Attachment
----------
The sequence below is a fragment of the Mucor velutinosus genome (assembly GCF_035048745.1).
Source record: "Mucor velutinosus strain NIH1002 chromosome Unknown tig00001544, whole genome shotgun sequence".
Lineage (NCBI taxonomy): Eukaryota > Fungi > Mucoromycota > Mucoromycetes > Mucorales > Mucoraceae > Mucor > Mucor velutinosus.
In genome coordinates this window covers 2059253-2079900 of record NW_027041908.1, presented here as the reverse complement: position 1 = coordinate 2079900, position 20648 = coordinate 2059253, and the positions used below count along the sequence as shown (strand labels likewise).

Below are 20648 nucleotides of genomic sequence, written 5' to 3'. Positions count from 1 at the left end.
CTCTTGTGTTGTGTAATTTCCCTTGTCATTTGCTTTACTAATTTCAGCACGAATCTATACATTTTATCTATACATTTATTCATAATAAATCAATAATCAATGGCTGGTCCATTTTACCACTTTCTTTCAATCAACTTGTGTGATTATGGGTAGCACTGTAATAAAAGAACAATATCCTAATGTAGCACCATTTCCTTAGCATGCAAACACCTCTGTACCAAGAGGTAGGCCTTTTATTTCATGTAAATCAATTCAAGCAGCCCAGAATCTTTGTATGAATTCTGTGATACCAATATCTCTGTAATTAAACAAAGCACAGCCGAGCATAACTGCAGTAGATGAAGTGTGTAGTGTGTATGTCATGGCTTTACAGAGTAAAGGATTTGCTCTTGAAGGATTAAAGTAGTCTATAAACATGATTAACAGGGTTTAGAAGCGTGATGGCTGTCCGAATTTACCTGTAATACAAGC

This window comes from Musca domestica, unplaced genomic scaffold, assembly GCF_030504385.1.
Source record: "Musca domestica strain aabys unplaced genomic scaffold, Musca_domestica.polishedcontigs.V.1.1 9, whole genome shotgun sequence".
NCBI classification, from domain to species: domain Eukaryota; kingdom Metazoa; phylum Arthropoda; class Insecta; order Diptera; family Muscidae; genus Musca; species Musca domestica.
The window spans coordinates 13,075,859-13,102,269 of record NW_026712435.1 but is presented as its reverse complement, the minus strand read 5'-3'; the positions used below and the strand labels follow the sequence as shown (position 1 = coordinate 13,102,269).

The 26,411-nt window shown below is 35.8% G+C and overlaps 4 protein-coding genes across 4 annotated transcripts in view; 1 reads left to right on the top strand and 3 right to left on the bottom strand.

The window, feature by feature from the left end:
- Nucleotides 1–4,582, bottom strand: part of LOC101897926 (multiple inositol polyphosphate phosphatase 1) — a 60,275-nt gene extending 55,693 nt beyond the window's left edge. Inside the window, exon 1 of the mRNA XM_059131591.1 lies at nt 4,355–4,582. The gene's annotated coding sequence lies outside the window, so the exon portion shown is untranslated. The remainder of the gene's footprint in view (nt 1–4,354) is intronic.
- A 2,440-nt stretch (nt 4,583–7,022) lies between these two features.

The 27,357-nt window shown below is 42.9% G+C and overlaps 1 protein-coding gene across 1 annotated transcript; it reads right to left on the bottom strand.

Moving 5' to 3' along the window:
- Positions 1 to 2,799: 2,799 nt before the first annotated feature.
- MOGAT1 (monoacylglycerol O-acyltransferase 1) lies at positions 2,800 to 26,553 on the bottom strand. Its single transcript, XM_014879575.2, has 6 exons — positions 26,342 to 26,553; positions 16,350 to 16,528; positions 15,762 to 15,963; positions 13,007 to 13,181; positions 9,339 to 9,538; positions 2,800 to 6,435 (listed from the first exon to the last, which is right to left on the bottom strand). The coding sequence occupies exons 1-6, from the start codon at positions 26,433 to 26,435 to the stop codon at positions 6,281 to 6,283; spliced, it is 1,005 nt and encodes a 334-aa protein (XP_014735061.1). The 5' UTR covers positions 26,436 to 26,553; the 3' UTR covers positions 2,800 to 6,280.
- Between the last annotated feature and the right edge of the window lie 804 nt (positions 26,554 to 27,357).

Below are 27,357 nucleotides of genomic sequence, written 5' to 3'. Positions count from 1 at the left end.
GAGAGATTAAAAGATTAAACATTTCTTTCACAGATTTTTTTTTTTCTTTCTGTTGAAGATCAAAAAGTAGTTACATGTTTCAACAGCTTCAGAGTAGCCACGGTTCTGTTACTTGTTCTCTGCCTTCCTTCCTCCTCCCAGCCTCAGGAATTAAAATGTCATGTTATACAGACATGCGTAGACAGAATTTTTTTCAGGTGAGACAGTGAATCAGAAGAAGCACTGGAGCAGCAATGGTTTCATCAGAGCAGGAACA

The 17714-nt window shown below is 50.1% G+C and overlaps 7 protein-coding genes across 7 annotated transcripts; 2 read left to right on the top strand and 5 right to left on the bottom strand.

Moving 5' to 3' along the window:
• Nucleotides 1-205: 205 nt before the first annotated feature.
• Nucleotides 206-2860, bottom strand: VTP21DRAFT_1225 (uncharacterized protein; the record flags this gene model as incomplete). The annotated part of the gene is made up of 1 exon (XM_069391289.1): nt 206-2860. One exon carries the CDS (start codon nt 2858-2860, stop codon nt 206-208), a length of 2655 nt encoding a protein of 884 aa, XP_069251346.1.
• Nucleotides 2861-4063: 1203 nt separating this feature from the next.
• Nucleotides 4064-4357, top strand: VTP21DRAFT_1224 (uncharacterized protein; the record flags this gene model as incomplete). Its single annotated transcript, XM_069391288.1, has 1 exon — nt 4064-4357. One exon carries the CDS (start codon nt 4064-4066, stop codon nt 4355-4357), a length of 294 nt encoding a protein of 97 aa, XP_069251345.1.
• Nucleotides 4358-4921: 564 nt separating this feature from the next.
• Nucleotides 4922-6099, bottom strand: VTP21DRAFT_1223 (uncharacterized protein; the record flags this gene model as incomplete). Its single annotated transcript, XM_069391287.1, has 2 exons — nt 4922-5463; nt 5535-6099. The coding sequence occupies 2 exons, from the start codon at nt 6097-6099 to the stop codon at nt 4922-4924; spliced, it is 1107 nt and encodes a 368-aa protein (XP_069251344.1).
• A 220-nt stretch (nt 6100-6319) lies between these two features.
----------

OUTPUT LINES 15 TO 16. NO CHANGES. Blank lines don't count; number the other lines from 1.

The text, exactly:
The 27,357-nt window shown below is 42.9% G+C and overlaps 1 protein-coding gene across 1 annotated transcript; it reads right to left on the bottom strand.

Moving 5' to 3' along the window: